What does Roman Jakobson mean about poetry: “the projection of the principle of equivalence from the axis of selection to the axis of combination”?

By: | Post date: 2016-08-23 | Comments: No Comments
Posted in categories: General Language, Linguistics

I understood the words and the phrases, but I had to be edified by some online links, and I’ve got an advantage in that I know why Jakobson said it the way he did.

Exec summary: there is one takeaway message for poets:


The rest is of concern to linguists.

Selection and Combination

In structuralist linguistics, there are two structural mechanisms underlying how language works.

The syntagmatic relationship is about how words and phrases are combined to produce larger meanings. It’s syntax.

The paradigmatic relationship is about which words can be used in the slots of sentences. It’s the relationship between all nouns, or all verbs, or all adjectives. It’s lexicon.

Meaning in structural linguistics is tied up the paradigmatic relationship. Once you’ve worked out which words do the same syntactic job (nouns, verbs, pronouns), you can focus on the meaning differences between those words. In fact, the meaning of those words is defined by the available options in the paradigmatic relationship: dog = not a cat; me = not you.

That focusing on the meaning differences within an equivalence class (words doing the same job in a sentence) is the principle of equivalence.

Functions of language

Jakobson’s enduring contribution to linguistics is identifying the core functions of language. Communication is not the only function. Two functions that Jakobson pointed out, that needed pointing out, were the phatic function (keeping the channel open: “hello”, “how are you”, “ok?”), and the poetic function.

The poetic function is not just poetry: in fact, it’s not even just literature. A lot of humour is covered by the poetic function.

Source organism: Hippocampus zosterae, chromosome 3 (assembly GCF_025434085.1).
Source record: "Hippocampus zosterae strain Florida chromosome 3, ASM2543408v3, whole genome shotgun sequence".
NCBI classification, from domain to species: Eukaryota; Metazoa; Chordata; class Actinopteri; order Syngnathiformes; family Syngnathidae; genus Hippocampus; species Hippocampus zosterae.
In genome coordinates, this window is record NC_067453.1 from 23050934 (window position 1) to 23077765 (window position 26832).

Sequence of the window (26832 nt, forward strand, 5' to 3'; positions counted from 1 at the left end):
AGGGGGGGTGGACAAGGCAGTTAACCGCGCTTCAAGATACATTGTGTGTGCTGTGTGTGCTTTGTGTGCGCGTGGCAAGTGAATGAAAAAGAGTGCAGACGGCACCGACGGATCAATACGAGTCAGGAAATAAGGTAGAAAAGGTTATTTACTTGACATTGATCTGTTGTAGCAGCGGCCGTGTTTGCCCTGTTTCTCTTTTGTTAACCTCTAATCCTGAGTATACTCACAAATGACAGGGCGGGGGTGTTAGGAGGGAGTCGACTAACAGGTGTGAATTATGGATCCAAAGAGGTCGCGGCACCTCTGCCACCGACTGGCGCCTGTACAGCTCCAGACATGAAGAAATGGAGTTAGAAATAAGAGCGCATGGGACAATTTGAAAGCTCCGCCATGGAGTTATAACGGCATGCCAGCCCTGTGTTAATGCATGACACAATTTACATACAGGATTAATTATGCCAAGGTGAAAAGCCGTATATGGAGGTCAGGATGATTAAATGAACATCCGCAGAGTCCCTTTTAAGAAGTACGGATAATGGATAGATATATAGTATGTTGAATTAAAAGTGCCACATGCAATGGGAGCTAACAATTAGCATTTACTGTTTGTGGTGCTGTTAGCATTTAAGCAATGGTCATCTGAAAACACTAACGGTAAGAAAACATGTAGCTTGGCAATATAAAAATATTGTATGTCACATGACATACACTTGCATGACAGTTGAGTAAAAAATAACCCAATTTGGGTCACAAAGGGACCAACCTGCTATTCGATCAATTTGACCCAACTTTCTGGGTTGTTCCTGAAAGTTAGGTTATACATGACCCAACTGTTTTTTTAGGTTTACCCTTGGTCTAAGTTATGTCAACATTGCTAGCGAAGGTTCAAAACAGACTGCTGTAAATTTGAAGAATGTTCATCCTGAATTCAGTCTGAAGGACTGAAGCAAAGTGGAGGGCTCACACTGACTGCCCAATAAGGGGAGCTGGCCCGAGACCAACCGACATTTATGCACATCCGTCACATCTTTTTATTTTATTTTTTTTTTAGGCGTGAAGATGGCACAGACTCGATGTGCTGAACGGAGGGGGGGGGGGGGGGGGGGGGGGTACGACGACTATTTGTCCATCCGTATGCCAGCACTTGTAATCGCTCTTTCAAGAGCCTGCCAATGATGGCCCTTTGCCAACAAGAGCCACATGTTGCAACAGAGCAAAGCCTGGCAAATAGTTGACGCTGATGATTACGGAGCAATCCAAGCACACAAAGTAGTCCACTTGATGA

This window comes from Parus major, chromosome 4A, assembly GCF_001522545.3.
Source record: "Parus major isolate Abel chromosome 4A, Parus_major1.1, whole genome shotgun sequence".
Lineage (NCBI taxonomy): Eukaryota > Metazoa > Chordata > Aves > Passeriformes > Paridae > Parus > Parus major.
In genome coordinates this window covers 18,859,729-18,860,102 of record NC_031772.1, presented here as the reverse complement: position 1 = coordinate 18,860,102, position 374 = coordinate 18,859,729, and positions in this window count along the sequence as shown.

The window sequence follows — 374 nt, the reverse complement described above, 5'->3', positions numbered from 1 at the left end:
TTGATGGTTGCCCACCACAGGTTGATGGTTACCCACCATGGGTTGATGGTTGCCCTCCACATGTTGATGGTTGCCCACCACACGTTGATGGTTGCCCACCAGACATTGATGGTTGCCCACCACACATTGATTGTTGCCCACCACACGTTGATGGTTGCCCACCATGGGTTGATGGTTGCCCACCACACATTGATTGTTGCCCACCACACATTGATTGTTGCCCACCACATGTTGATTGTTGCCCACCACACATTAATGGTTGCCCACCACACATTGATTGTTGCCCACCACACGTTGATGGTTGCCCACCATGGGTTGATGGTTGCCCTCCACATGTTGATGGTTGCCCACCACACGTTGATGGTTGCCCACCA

But the important thing about the poetic function is, that the form you use is a big part of the point of what you’re saying. It’s not just about the meaning of the words; it also about the fact that the words have metre, or rhyme, or punning similarities, or similar sounds. And so on.

The two axes

Remember: in structural linguistics, meaning is tied up with the choices of words: the paradigmatic relation. (The axis of selection.) If you use a choice of a different word, you’re expressing a different meaning. While there is also a component of meaning in the syntagmatic relation (how you put sentences together), it’s not felt to be as interesting: we’ve got nouns, we’ve got verbs, there’s a limited way of putting them together. (Remember, this is pre-Chomsky.)

Jakobson is a structuralist, and he wants to say that the poetic function of language cares about language form. So he says it in structuralist terms: We’ve been telling you that meaning is all about the axis of selection. But in poetic language, the syntagmatic relation (the axis of combination) is also a critical component of the meaning. The fact that you’ve put together words that rhyme, or that words that form a metre, or words that echo each other is just as important in the overall meaning as your initial choice of words (the strict meaning you intended to convey as a plain text communication).

We saw the principle of equivalence is how you work out the meaning of words: me = not you, dog = not cat. Different metres have different meanings too. So do different rhyming schemes. So there is a principle of equivalence at work in poetic structures as well. But it is a principle of equivalence that works on how words are put together, rather than just choices of words. So poetic language projects the principle of equivalence, from the axis of selection, to the axis of combination.


I have to say that, even without switching on Chomskian understandings of language, this is a specious way of thinking about language: different sentence structures also generate different meanings out of the combination of meaningful words, and there’s nothing intrinsically poetic about that. Semantics is propositional, not just lexical, and rhetorical, not just propositional.

But structuralist linguistics was the last time literature scholars and linguists were on speaking terms. So it was an important message for literature scholars to take in from structuralist linguistics, that poetic language is all about how you put words together, and that how you put words together separates poetic language from normal language.

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